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Bison breeder's niche

04 Dec, 2012 03:00 AM
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Sandy Valley bison farmer Steve Tolmie is thrilled to have 11 new bison calves in his herd.
Bison is a very sweet meat and the molecular structure of it is half that of beef...
Sandy Valley bison farmer Steve Tolmie is thrilled to have 11 new bison calves in his herd.

WITH 40 adults in his herd and the birth of 11 new calves last month, Steve Tolmie's dream of breeding North American bison to produce gourmet meat cuts to the restaurant industry is coming to fruition.

Under the business name Sandy Valley Bison, the businessman and breeder also envisaged making and selling bison jerky from his stock, based on his Minore Road property, Dubbo.

Up to 2500 packets can be generated from a full bison weighing anywhere from 650 to 1000 kilograms.

Mr Tolmie said he initially wanted to breed something unusual and chose the bison because of its extremely low numbers in Australia.

Since he began buying and breeding the animals a few years ago, a ban was placed on importing bison because of foot and mouth disease in North America.

Mr Tolmie originally purchased three bison from Taronga Western Plains Zoo and the remaining five from a breeder in Victoria.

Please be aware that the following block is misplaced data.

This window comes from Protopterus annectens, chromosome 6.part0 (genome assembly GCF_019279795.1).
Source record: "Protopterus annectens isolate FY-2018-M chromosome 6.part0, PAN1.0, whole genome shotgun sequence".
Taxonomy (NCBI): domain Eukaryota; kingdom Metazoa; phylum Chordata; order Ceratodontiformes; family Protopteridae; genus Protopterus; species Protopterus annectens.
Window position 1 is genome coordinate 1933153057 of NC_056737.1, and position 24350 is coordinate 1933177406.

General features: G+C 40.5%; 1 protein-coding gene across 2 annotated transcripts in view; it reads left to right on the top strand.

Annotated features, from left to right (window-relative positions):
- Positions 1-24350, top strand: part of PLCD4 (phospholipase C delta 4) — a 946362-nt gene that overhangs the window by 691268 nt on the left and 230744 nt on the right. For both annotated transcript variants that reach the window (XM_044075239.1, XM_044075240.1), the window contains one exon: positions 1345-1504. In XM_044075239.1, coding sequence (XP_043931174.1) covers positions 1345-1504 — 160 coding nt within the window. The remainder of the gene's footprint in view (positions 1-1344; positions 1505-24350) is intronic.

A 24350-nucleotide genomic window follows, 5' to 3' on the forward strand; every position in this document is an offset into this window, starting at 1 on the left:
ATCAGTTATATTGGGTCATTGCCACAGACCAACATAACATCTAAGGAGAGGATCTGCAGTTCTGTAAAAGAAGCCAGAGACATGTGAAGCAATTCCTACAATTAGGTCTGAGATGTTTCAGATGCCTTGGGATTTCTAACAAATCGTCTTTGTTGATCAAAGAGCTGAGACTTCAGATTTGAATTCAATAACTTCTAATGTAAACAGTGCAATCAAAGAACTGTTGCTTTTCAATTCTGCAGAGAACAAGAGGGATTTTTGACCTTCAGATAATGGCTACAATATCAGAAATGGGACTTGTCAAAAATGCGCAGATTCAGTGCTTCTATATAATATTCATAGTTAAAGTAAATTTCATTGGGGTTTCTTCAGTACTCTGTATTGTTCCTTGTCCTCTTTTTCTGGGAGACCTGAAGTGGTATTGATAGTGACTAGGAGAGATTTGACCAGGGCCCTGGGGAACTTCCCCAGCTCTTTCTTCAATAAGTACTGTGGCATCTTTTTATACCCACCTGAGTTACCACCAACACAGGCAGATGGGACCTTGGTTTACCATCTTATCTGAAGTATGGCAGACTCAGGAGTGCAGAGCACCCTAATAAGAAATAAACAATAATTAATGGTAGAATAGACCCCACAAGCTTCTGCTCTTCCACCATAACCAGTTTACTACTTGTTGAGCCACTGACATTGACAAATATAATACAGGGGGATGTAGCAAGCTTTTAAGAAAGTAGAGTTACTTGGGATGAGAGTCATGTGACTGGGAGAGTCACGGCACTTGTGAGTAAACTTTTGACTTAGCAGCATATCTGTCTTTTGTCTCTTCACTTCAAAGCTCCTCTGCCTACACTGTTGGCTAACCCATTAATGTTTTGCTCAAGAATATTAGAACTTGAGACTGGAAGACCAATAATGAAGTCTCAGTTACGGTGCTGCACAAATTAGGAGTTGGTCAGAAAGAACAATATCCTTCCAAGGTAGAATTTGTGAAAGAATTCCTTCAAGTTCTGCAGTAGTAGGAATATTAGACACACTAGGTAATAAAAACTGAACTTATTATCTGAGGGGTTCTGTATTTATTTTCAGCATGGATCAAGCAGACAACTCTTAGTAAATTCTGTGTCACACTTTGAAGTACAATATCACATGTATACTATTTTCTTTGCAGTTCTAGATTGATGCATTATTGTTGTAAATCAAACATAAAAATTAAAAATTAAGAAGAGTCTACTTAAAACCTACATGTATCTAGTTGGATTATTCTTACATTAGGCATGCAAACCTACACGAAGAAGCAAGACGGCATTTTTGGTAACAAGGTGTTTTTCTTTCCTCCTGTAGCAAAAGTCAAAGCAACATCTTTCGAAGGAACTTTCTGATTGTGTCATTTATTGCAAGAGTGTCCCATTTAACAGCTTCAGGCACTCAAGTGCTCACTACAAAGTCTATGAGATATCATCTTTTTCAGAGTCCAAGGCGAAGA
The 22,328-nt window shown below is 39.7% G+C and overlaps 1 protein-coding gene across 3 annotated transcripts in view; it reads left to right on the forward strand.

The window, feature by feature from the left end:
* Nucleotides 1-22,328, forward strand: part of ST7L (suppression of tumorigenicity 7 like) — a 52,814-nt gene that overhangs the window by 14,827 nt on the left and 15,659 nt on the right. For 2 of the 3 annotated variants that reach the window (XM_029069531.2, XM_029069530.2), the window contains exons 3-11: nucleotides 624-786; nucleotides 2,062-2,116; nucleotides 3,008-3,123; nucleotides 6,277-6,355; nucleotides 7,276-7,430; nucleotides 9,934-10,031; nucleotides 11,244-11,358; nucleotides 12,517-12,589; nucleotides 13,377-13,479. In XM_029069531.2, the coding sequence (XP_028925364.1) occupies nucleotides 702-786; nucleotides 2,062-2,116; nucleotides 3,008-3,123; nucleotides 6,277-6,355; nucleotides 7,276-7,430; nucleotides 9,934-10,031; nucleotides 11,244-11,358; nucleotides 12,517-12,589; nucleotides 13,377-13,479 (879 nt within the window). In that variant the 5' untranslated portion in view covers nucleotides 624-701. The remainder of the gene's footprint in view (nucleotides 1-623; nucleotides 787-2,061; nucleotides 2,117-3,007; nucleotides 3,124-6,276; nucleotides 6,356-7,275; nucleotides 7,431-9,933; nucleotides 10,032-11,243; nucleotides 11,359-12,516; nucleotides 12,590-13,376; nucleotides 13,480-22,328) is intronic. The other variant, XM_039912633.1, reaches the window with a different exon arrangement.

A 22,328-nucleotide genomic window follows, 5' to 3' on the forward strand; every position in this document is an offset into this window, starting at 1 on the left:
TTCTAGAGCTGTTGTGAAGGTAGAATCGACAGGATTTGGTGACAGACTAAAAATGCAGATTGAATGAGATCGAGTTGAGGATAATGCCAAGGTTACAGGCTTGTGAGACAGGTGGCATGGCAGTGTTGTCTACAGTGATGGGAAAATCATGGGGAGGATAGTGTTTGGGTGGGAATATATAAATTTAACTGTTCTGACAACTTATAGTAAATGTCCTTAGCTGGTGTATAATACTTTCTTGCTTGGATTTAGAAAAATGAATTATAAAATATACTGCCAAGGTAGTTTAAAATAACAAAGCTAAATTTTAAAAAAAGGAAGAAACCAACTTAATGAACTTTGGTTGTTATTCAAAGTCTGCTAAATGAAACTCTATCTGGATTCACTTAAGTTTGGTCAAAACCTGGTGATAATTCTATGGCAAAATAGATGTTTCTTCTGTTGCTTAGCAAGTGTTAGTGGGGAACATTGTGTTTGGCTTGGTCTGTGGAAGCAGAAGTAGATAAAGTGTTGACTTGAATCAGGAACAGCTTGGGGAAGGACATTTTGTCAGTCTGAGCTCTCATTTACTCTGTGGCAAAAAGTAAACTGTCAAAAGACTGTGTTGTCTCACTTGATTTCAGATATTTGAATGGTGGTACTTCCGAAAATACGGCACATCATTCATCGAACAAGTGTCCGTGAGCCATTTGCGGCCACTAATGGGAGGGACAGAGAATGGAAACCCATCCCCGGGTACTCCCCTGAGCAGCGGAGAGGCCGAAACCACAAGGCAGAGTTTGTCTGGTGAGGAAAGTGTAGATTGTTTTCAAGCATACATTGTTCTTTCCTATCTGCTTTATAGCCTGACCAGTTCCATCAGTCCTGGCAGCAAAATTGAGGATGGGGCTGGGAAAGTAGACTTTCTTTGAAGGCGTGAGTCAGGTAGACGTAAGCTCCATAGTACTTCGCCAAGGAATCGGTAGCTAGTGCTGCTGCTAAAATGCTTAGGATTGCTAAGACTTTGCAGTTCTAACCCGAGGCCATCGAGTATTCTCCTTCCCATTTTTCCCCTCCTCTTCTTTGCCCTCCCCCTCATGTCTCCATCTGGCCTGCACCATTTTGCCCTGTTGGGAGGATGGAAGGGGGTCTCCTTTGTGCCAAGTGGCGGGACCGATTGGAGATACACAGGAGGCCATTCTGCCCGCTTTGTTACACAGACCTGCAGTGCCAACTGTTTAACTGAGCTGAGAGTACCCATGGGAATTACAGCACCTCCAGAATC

With 22 females who can produce up to 25 calves each in their lifetime, and with fewer than 500 animals in the country, the breeder had secured his niche market.

"I didn't want to get involved with emu and deer, things other people were into and I wanted a select market, so I considered aiming at the restaurant industry," he said.

"I also needed to value-add so I have been leasing them out to the horse industry for camp drafting and for training cutting horses."

"There's been a great market for that, a lot of people looking for them for that purpose."

Mr Tolmie said bison would outwork ten horses and the animals treat the work as a game.

"Where cows get bored and stale and won't do the job after an hour and a half, six bison will do the work of 30 horses and they will look for the error the horses make," he said.

"Their memories are that good and they know what the horses are doing."

As far as selling to the restaurant industry, Mr Tolmie said he would supply only one restaurant in each regional city with his bison meat.

In an al-la-carte restaurant a 350 gram steak will sell for around $65.

"Bison is a very sweet meat and the molecular structure of it is half that of beef and therefore very low in fat," he said.

"It can only be cooked medium-rare."

Keeping around 60 bison in his herd ensured an ideal number to sustain his business.

"It's getting closer to that now and I am at the point where I can supply breeding stock to others who want to break into the industry too," he said.

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The proposed PPP Project will introduce an organised exchange for the grass-fed beef market
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Boris, a bit of an education for you. It is the capitalist "free trade merchants" taking
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While I am not totally against the minimum wage concept, the highly protected Industrial Awards